Tuned in Parents on the Technological Frontier

There are several things to which I return again and again as I seek to counsel myself and other parents in our congregation regarding this issue.

We Must Remember that We Can’t Change the Hearts of our Children. No amount of sheltering our children from the evil of the world without will keep them from acting on the evil of their hearts within. We can neither regenerate our child’s heart nor bring him or her to a place of spiritual maturity. We must teach our children the Scriptures, pray with and for them, gather with the people of God for weekly public worship and discipline them in love…but you can’t secure results. Only the Spirit of God, taking the finished work of Christ and sovereignly applying it to the hearts and minds of our elect children, can do this work in their hearts.

 

I am a child of the technological frontier–the brave new world of exciting potential and seemingly limitless possibility. I learned how to type on a typewriter; but, how to spell on a Speak&Spell. As a young boy, I played video games on Commodore 64 and Atari. It wasn’t until I was about 12 or 13 that Nintendo became a household object. Our family had one small TV with a rabbit ear antenna. We didn’t have cable until the mid-90’s. I distinctly remember my mom being enamored with Neil Postman’s Amusing Ourselves to Death and that she really didn’t like me watching the Simpsons or Ren & Stimpy (which I, incidentally, loved watching). I’ll never forget the day that my dad walked us into a computer store to buy our first home computer. I was around 10 or 11. The salesman tried to convince my dad that we would never need more than 256 MB of memory (we had absolutely no idea what that meant at the time, but now realize that he had no idea what he was talking about). Neighborhood friends had boxes full of floppy discs–on which they traded video games with each another. When I was 13, one of those friends showed me pornography for the first time on one of those discs. This brave new world of technology was becoming a frightening new world of evil breaking into our neighborhoods and homes. Now, fast-forward 30 years.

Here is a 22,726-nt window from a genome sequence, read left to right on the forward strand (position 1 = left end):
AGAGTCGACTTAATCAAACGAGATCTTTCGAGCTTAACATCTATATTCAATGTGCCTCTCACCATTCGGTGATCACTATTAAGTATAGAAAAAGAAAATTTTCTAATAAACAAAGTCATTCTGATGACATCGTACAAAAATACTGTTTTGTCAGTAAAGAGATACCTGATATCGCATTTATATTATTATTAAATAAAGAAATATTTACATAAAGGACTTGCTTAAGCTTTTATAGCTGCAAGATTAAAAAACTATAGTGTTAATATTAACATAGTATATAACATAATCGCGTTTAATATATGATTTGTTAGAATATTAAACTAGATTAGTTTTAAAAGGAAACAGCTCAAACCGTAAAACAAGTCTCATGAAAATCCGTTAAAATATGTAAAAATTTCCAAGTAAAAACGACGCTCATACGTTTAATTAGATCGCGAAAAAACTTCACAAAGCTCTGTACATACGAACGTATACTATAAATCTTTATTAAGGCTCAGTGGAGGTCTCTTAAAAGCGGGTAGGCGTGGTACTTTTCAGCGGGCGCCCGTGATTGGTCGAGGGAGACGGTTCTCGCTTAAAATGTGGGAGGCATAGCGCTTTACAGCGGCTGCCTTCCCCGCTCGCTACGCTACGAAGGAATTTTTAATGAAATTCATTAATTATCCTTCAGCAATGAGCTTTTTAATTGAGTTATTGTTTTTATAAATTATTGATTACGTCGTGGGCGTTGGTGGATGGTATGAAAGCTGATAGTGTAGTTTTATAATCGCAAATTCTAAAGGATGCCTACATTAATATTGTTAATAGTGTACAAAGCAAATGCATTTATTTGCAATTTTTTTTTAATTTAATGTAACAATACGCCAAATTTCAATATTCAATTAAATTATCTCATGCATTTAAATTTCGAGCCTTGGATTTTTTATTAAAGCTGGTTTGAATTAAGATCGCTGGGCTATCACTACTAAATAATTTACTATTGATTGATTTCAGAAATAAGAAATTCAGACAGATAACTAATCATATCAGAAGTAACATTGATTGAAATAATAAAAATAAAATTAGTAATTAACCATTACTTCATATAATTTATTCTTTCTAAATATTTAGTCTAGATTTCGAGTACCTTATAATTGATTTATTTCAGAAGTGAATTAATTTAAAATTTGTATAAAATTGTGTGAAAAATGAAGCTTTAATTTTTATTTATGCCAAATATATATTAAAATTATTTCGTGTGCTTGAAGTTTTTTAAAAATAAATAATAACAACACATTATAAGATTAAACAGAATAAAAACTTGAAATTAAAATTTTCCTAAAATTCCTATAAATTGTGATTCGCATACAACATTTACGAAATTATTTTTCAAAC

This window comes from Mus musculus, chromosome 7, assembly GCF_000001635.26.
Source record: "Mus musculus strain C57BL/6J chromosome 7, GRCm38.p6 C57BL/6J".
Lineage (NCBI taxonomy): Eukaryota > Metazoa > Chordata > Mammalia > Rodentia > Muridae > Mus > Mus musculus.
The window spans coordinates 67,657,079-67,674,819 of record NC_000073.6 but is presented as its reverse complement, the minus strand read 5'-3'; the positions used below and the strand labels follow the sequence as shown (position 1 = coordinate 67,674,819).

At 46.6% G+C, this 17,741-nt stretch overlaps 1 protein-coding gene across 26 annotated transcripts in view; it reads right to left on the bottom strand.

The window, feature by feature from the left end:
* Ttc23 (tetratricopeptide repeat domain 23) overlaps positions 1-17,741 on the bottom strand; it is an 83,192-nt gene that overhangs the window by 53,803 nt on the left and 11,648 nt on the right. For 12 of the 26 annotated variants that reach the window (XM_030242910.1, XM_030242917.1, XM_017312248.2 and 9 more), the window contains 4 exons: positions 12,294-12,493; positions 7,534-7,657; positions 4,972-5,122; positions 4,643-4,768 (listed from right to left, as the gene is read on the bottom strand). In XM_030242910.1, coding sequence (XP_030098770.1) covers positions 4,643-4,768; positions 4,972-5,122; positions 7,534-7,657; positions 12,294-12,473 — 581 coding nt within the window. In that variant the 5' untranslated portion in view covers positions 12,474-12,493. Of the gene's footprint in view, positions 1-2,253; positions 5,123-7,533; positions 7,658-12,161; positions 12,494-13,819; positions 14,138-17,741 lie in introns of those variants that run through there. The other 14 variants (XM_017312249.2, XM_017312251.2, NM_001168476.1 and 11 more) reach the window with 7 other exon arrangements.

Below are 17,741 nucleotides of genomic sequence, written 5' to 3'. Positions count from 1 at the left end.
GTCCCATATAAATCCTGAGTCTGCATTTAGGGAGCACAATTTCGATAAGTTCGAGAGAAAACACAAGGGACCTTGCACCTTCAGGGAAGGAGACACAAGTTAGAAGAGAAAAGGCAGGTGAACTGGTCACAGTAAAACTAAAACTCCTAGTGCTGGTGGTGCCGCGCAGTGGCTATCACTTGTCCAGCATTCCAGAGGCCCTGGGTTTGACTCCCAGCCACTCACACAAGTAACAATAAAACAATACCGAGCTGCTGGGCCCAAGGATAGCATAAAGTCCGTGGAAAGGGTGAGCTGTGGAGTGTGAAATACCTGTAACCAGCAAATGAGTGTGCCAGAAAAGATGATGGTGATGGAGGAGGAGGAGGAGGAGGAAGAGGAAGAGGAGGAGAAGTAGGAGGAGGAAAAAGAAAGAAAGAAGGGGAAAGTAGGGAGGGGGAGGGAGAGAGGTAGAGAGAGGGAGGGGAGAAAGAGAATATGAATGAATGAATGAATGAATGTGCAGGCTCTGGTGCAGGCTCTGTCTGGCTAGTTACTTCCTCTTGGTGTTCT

Computers, smart phones, video game consoles, held game systems and just about all other electronic devices give us instant access to everything the world has to offer. Our children will grow up in a world of virtual reality and interactive online communities. There are an estimated 4 million pornographic websites online. That number will only increase. What was once filled with shame and indignity is now celebrated and promoted at an alarming rate. Tragically, more and more children from Christian homes are being drawn to cutter websites and pagan forums–often unknown to their parents. Many are simply being secularized through the influence of their friends online. There is no way to know exactly how quickly things are moving or where it is all heading; but, if our parents were concerned about how to protect us from the worldly influences on the radio, videos, magazines and cable TV, how much more do Christian parents need to be informed, alert and vigilant in seeking to protect our children in this day of technological hyper speed!

I’ve been considering these things with an ever-increasing sense of urgency and sobriety as my sons near the age at which they become more and more susceptible to the allure of the evil in the world. There are several things to which I return again and again as I seek to counsel myself and other parents in our congregation regarding this issue. Here are four things to which we can commit as we labor to bring our children up in a way that is pleasing to the Lord:

  1. We Must Make Every Effort to Protect Our Children from the Unwanted Influences of the World.

This necessitates that we are tuned into what our children are doing. We need to take an interest in what they are watching and in that with which they are involved online. I’m not suggesting that we suffocate or micromanage their lives. However, it is incumbent for us to protect our children, as much as possible, from the evil influences of the world around them. This does not mean that we will not have our children in the community–playing sports and actively involved in community events–or that they will not be allowed to have friends from unbelieving homes. It will mean, however, that we will closely monitor what they are saying and doing in the community and with those friends. It means teaching them what it means to be a witness to Christ to their unbelieving friends. After all, the Apostle Paul, taught the members of the church in Corinth that there was an expectation that they would have relationships with unbelievers:

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